Wednesday, 27 January 2010

England on $10 a day

When I was at university I had a tendency to buy random books just because they looked interesting (this was before the web, remember - it was a sort of physical version of StumbleUpon).

One of my favourite purchases was a guidebook to the UK called England on $10 a Day. Leaving aside the cheapness, which even then was impressive, I just loved the idea of seeing my country through slightly alien eyes - and I was not disappointed. What's not to love about a guidebook that treats Scotland as part of England?

Ninety percent of the book is on the south of England, but as a Lancastrian I couldn't help but be delighted with its different approaches to the East and the West. The North West it eulogises about. The North East? 'Unless you enjoy untamed scenery and perhaps a visit to an ancient city or two, such as York or Lincoln, then this huge hunk of north-eastern England may hold little interest for you.' Quite.

It's difficult to find a specific quote that evokes the feeling it gives. But here's an example when talking about travelling by train in the UK: 'There is something magical about travelling on a train in England. You sit in comfortable compartments, on upholstered seats, next to reserved and inevitably well-dressed Englishmen and served your meal in the dining car like a titled aristocrat.' Hmm.

Just to get a real impression of how prices have changed (the book was published in 1973), one of the recommended London hotels is the Heritage House Hotel in Bayswater where Mr. and Mrs. Bailey R. Irani charge £2 per person for bed and breakfast. Want a meal? You can get "bangers and mash" (their quotes) at The Cockney Pride in Picadilly Circus for 25p. Or (it gets quite excited here) "faggots and pease pudding" for 28p. Yum.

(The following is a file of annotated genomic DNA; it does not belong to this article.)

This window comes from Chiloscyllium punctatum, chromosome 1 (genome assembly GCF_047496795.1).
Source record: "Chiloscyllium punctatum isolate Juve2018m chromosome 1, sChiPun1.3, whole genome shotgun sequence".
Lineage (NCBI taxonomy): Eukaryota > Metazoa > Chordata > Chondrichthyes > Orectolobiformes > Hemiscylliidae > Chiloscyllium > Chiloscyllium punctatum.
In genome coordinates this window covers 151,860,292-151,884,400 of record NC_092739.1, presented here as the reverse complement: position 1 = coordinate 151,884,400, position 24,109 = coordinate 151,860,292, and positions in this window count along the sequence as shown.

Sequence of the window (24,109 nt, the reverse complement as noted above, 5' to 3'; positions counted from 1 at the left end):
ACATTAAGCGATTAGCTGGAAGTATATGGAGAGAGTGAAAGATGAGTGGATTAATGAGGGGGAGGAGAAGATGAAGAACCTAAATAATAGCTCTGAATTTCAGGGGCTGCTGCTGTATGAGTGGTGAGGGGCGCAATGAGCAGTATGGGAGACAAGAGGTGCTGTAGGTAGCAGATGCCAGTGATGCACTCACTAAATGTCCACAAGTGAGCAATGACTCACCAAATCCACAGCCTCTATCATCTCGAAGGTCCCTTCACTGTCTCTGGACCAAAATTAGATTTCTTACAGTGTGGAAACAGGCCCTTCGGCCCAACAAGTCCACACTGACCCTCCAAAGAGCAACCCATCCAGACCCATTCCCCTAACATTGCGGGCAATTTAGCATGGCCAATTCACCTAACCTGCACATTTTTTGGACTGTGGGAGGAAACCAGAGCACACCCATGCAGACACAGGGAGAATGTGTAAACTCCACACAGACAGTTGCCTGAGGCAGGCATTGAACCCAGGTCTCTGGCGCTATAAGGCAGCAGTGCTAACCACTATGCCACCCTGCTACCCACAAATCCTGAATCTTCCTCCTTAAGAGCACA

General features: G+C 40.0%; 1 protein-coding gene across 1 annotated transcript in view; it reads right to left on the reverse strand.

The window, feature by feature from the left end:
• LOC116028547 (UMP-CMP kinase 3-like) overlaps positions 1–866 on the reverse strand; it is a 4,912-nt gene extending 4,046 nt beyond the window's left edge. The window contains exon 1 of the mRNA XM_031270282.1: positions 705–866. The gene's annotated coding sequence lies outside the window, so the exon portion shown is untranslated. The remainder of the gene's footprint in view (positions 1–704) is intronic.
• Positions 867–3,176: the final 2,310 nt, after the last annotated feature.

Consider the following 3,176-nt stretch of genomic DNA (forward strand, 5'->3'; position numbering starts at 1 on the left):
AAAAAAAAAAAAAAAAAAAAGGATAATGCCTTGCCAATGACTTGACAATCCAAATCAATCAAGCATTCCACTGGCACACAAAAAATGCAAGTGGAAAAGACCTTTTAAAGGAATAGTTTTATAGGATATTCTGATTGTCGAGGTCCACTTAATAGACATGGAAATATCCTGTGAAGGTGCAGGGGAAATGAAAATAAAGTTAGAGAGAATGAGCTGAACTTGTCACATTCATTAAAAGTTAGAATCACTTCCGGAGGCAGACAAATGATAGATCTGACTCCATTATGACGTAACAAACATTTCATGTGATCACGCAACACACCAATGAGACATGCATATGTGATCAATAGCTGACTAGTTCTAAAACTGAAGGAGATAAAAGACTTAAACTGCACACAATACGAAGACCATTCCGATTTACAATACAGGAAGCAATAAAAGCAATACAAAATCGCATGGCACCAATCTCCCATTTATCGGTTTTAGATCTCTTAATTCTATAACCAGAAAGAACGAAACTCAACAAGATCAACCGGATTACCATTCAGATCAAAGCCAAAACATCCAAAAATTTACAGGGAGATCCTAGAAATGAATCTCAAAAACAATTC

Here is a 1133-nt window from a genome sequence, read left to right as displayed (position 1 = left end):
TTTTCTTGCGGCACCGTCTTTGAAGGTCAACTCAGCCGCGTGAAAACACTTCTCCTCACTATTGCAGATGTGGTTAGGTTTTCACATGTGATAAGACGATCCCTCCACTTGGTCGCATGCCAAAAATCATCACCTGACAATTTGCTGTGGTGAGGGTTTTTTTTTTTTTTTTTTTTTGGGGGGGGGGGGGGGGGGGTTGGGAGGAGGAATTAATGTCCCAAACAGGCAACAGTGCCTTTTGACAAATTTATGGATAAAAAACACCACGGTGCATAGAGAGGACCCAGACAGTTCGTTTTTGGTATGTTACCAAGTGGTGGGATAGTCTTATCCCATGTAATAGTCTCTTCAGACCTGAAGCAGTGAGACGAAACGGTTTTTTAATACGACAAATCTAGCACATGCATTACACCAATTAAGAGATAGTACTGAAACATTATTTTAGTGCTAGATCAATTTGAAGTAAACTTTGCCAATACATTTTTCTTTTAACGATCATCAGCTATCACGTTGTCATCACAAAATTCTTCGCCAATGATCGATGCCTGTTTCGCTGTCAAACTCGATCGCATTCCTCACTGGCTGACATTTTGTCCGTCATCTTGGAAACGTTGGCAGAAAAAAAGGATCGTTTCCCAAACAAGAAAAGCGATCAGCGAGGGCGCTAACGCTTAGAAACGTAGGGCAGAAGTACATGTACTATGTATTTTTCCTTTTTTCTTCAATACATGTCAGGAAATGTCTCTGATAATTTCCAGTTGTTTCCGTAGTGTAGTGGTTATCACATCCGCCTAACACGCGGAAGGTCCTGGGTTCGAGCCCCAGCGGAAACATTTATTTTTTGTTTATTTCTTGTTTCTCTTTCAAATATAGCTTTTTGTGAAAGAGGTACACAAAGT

I ought to stress that though I may be teasing it, this was a good book for its day. Here's its philosophy, which I applaud: 'This book has not been written for the North American tourist who likes only the expensive and the gaudy - who goes through Europe rudely demanding "a room, a private bath and a good cuppa coffee." It is, rather, for those who want to experience a country's true charm, it's precious traditions, its authentic food - and who hope to make new friends.' And though those 'traditions' may occasionally be a little caricatured, it still does a very entertaining job.

2 comments:

  1. Hi Brian, I enjoyed this post very much. I've been trying to decide whether this was the book I brought with me to Britain on my 1st trip in 1973. I think it was the earlier "England on $5 and $10 a Day." I would love to have a copy of either one. By the way, I ended up living in the North East (Teesside) although I later got my M.A. at U. of Liverpool.

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  2. Glad you liked it, Rhiannon. I do still have my copy, but I'm too fond of it to give it away, I'm afraid!

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